The committee distributes a periodic e-mail newsletter to all committee members regarding recent advancements, datasets, and opportunities. If you are interested in receiving the newsletter, please join the TC. If you want to let us know about upcoming conference/workshop/journal deadlines, new datasets or challenges, or vacant positions in remote sensing and earth observation, we would highly appreciate your input.

 

Summer Schools

Since 2019, the IFT TC has organized a Summer School on Remote Sensing Instrumentation and Future Technologies.

  • July 2019, 1st IEEE GRSS IFT Summer School, Barcelona, Spain
  • February 2021 (Postponed), 2nd IEEE IFT Summer School, Auckland, New Zealand.

 

GRSS Webinars

 

Special / Invited Sessions

  • IGARSS 2021: Global Navigation Satellite Systems reflectometry (GNSS-R) and Signals of Opportunity (SoOp) Applications.
  • IGARSS 2021: Digital Radiometers: Present and Future.
  • IGARSS 2021: Radiometer Technology and Calibration: Recent Advances.
  • IGARSS 2021: New Global Navigation Satellite Systems reflectometry (GNSS-R) Missions.
  • IGARSS 2021: New Space SAR Instruments.
  • IGARSS 2021: Future technology demonstration through compact instruments on CubeSat and SmallSat.
  • IGARSS 2021: Prospects for Orbital Radar Sounding of Earth's Ice Sheets.

Active Microwave: Radar and SAR Working Group

The goal of the Active Microwave: Radar and SAR Working Group is to promote the advancement of active microwave remote sensing instruments and instrument technology. We are particularly interested in the development of next-generation radar technologies that capitalize on new platforms (e.g. small satellites or UAVs), new observing approaches (e.g. distributed, multi-frequency, bistatic/multi-static SAR, constellations, or short-repeat radars), new hardware (e.g. software-defined radios or Gallium Nitride), new processing (e.g. digital beam-forming, MIMO-SAR, spaceborne GMTI, or machine learning), or new applications (e.g. SAR tomography, radar sounding or radar/radiometer synthesis).

  • Cubesat, Smallsat, and UAV-borne Radars
  • GEO/MEO/LEO and constellation radar satellites
  • Distributed Radar Systems
  • Radar Architectures Optimized for Machine Learning
  • Multi-Frequency Radar Systems
  • Radar Sounders
  • Multi-Temporal Observations and Analysis
  • Software-Defined Radars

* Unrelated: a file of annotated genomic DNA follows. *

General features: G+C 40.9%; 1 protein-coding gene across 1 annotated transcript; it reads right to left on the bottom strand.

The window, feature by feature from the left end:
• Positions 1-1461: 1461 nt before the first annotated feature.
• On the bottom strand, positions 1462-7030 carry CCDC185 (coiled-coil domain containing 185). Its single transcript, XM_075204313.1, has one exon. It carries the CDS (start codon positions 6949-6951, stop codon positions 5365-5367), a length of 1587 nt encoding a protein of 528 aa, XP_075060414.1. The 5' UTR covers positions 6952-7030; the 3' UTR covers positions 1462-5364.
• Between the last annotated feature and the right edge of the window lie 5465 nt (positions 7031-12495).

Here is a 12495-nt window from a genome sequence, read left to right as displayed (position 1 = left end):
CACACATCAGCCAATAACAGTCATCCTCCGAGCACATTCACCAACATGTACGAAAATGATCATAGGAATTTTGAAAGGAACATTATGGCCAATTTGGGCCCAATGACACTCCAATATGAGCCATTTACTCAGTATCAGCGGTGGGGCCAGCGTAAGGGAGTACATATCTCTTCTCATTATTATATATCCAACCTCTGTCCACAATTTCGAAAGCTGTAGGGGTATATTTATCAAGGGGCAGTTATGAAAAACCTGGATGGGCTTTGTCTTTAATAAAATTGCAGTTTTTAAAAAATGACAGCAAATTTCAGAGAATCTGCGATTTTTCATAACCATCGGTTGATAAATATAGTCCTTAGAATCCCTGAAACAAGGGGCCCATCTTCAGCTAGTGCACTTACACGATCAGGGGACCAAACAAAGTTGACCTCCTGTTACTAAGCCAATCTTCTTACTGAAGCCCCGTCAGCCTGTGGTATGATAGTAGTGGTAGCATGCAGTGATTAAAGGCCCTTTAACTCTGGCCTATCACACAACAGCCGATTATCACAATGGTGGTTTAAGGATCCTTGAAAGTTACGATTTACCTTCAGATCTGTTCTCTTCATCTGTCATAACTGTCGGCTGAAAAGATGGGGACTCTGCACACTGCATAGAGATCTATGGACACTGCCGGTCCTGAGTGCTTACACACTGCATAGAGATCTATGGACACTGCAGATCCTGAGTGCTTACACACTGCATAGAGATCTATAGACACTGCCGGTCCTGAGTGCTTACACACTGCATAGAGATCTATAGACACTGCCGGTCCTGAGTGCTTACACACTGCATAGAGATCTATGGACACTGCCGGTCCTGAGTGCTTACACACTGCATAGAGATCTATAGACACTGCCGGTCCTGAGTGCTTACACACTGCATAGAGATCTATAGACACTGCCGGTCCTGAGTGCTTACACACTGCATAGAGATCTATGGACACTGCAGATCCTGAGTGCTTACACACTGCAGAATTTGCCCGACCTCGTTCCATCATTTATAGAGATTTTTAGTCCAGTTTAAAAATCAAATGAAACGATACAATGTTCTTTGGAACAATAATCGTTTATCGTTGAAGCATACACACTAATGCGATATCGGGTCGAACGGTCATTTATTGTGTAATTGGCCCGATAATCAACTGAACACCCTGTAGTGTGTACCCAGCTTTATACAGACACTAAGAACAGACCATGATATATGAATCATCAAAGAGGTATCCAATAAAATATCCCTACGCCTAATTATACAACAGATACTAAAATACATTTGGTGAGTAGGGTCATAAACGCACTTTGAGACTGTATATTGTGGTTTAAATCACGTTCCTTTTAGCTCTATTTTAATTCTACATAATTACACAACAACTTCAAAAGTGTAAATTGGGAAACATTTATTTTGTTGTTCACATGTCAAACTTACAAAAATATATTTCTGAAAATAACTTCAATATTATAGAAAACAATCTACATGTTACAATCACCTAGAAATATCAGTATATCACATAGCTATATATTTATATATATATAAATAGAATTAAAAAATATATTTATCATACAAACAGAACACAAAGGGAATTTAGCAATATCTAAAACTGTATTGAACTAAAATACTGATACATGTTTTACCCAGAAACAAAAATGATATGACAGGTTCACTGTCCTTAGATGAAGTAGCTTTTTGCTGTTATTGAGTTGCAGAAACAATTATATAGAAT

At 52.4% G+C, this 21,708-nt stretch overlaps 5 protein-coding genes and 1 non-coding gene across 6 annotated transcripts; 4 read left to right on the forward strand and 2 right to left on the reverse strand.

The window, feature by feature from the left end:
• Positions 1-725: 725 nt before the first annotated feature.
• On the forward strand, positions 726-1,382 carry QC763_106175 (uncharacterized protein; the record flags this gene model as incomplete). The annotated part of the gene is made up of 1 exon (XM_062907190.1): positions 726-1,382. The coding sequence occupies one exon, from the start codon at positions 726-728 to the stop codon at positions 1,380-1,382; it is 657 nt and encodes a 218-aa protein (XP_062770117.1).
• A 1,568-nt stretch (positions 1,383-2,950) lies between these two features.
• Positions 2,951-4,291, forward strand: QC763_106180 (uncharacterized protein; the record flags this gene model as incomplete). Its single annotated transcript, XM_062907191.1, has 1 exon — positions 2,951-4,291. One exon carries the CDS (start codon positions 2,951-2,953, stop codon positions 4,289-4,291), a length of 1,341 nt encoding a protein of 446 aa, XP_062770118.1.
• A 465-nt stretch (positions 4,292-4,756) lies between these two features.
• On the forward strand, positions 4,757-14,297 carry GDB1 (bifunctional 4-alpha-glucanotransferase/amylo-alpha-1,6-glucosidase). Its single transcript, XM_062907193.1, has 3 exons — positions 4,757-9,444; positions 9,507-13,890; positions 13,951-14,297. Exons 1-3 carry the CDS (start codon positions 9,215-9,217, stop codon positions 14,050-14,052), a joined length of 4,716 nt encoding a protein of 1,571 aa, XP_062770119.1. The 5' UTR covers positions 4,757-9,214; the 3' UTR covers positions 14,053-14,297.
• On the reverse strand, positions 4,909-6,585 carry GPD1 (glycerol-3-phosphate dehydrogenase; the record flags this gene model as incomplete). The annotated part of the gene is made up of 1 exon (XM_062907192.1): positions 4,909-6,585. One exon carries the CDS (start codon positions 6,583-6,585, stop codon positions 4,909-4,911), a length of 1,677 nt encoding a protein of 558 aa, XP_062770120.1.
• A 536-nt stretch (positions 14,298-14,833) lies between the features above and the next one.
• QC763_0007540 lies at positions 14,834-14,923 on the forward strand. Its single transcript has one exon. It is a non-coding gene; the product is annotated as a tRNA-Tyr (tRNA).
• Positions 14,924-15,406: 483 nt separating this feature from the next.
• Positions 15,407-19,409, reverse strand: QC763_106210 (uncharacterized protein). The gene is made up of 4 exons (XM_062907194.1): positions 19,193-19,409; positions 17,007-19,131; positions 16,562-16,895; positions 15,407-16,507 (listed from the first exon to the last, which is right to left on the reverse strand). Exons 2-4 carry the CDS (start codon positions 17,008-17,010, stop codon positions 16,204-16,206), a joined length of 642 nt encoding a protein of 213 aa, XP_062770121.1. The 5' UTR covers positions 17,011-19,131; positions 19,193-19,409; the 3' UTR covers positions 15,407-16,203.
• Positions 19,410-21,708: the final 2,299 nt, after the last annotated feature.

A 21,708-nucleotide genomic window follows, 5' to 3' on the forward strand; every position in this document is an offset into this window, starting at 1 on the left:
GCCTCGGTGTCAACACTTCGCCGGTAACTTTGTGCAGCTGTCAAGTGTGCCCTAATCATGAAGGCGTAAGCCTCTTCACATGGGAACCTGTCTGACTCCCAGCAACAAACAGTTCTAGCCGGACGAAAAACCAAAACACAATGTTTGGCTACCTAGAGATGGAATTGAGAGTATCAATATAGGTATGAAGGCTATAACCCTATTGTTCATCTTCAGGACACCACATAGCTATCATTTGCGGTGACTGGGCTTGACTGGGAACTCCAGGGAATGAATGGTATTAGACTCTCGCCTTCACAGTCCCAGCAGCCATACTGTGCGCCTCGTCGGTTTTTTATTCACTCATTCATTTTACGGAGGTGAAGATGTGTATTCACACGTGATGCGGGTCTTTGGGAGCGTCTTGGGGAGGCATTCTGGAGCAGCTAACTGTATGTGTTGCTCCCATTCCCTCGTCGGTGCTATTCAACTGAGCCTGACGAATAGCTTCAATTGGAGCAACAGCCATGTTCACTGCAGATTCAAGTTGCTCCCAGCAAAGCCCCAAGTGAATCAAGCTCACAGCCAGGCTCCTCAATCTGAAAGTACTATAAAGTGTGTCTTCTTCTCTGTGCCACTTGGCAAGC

• Digital Beam-Forming
  • MIMO-SAR
  • SAR Tomography
  • Radar/Radiometer Synthesis
  • Gallium Nitride Technology
  • Spaceborne GMTI Signal Processing

Other topics in active microwave remote sensing may be pursued based on community input. We solicit suggestions and comments. The working group organizes special informal workshops, special sessions at IGARSS, special journal contributions, and summer schools.

Passive Microwave: Radiometer Working Group

The Passive Microwave: Radiometer Working Group (MRWG) addresses issues related to passive remote sensing in the microwave, millimeter-wave, and sub-millimeter wave portions of the electromagnetic spectrum. This includes all aspects of this area of remote sensing technology including in particular:

  • Trends in instrumentation and new instrument and calibration concepts
  • Specific technology challenges
  • Disruptive technologies for passive microwave observations
  • Technology push, and
  • Market pull from both scientific needs and commercial applications

The desire of the MRWG members is to use this website as a place to both provide information to the community on these topics as well as gathering input from the community as a whole. This includes offering members of the general remote sensing community the opportunity to highlight relevant developments. This also includes the compilation of white papers summarizing the views of the MRWG members in these areas. To that end, the MRWG has identified the following key trends and issues within the passive microwave remote sensing field:

  • Radio-frequency interference (RFI) – detection and mitigation methods